Recently I was involved with putting together a special issue of the journal Gender & Society that focused on what we now call “intersectionality” and what, in sociology, we started out calling “the intersection of race, class and gender” back in the late-1980s. I mention that less out of shameless self-promotion, and more as just an indication that I’m someone who’s been in the field and thinking about the connections between these dimensions of oppression for some time. And, like anyone in a particular field for awhile, the domain assumptions of that field begin appear self-evident. It’s sometimes easy to think,“well, obviously, race, class and gender are inseparable and must be considered in relation to each other.” And, even, after awhile, “everyone knows this by now, there’s nothing new to say here….” and then something like this Op-Ed appears. Apparently, this 25 year old meme in academia hasn’t quite reached Nicholas Kristof (NB: thanks to careful readers Greg & JJ for catching my mistake!) at the New York Times, who writes:
At first glance, it may seem that Barack Obama would face a stronger impediment than Hillary Clinton. Experiments have shown that the brain categorizes people by race in less than 100 milliseconds (one-tenth of a second), about 50 milliseconds before determining sex. And evolutionary psychologists believe we’re hard-wired to be suspicious of people outside our own group, to save our ancestors from blithely greeting enemy tribes of cave men. In contrast, there’s no hard-wired hostility toward women, though men may have a hard-wired desire to control and impregnate them.
Yet racism may also be easier to override than sexism. For example, one experiment found it easy for whites to admire African-American doctors; they just mentally categorized them as “doctors” rather than as “blacks.” Meanwhile, whites categorize black doctors whom they dislike as “blacks.”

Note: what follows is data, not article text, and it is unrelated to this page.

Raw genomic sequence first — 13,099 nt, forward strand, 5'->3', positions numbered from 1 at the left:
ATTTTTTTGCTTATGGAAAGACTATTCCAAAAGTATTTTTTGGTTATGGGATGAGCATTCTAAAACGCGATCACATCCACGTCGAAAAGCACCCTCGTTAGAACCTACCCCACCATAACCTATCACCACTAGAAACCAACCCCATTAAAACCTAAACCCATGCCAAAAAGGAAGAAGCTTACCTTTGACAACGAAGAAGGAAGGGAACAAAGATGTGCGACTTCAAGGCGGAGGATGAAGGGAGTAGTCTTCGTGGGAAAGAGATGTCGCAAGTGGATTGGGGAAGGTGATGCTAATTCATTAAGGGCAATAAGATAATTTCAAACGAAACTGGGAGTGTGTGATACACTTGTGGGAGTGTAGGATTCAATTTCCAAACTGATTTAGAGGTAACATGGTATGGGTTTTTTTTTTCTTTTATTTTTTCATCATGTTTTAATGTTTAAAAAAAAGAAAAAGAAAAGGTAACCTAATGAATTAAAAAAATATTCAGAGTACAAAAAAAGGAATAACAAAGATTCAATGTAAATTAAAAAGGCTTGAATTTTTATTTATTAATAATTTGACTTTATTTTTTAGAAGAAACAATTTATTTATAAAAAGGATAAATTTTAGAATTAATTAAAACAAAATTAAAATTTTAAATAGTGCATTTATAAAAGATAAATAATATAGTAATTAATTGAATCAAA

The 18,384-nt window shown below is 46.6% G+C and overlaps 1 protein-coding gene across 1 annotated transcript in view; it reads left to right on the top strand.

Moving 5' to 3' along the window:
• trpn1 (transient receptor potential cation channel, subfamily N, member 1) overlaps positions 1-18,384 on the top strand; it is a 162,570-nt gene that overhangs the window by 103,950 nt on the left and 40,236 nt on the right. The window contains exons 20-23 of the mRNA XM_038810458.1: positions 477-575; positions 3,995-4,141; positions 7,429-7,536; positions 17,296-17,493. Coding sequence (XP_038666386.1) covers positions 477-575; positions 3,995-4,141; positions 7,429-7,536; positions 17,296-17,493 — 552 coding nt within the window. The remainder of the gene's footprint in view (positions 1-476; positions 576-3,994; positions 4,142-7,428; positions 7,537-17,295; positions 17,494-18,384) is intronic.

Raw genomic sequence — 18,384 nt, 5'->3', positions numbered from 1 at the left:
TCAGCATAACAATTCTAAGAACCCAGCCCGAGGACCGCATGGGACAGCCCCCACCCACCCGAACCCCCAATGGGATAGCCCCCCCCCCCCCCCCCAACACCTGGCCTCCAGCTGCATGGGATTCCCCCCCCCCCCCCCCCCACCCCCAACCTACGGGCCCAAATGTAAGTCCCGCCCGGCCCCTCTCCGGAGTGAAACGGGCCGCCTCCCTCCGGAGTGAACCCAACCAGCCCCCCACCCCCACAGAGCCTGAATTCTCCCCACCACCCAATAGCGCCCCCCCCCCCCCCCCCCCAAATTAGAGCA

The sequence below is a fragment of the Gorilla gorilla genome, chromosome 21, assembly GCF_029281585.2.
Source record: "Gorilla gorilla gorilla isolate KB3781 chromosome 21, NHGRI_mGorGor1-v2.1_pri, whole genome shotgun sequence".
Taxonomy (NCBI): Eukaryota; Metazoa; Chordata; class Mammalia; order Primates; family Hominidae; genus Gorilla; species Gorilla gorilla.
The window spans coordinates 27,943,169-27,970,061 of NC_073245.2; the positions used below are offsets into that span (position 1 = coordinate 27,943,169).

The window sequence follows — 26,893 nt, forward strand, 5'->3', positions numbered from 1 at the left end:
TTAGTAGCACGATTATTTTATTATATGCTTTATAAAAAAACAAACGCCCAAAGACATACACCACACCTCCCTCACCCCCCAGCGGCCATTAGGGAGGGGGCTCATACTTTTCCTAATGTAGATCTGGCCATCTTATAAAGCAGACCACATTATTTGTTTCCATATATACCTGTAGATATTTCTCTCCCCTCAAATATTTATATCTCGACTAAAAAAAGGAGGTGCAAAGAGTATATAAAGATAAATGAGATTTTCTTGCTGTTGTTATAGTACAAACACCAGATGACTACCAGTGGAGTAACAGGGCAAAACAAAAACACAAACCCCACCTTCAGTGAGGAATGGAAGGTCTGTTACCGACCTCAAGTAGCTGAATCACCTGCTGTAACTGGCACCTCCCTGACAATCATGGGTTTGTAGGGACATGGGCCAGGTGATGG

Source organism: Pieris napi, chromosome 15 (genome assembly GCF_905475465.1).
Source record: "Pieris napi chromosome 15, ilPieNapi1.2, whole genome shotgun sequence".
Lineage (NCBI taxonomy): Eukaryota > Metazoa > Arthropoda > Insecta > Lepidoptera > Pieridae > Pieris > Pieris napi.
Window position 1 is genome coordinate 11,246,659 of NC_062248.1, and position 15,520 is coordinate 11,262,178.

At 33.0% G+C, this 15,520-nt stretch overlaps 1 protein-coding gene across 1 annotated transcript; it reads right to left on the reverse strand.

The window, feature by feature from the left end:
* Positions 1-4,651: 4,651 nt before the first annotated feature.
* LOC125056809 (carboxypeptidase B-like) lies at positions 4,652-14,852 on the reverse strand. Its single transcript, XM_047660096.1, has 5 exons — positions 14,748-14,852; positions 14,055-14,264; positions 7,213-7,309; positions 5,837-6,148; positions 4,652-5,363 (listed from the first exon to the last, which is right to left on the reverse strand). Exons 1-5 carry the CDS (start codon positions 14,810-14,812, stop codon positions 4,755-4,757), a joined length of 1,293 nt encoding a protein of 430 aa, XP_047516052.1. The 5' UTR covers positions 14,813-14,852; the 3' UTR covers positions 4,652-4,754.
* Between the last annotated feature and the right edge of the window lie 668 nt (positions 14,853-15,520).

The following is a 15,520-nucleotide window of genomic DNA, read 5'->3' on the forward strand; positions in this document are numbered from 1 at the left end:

It’s hard to know where to begin to unpack Kristof’s assumptions. For today, I’m going to leave aside the drivel about what is, and is not, “hard-wired” into human behavior and address the larger point Kristof is making here that “racism may be easier to override than sexism.” To support this claim, he goes on to refer to (but not cite) an experiment involving “African American doctors,” to conclude something about the persistence of racism. However, he doesn’t mention the gender of the doctors in this experiment. My guess is that Kristol (and perhaps the experimenters?) presume that the doctors are men and thus, “only race” is relevant. Kristof here is engaging in a common fallacy of “separate silos,” or parallel systems, of thinking about race, gender (and by extension, class, although he does not explicitly address this in his op-ed). In this paradigm, race runs along one track, gender along another and class along a third, and they never coincide or overlap. So, in this way of thinking, it’s possible to talk about “race” as if, “all the Blacks are men,” and to talk about gender as if “all the women are White” (with deep gratitude to this brave volume). As if. This is not only a facile, and flawed, way of thinking about race and gender, it actually obfuscates rather than illuminates the way these systems of domination work. Let me offer a few examples to illustrate what I mean. Continue reading…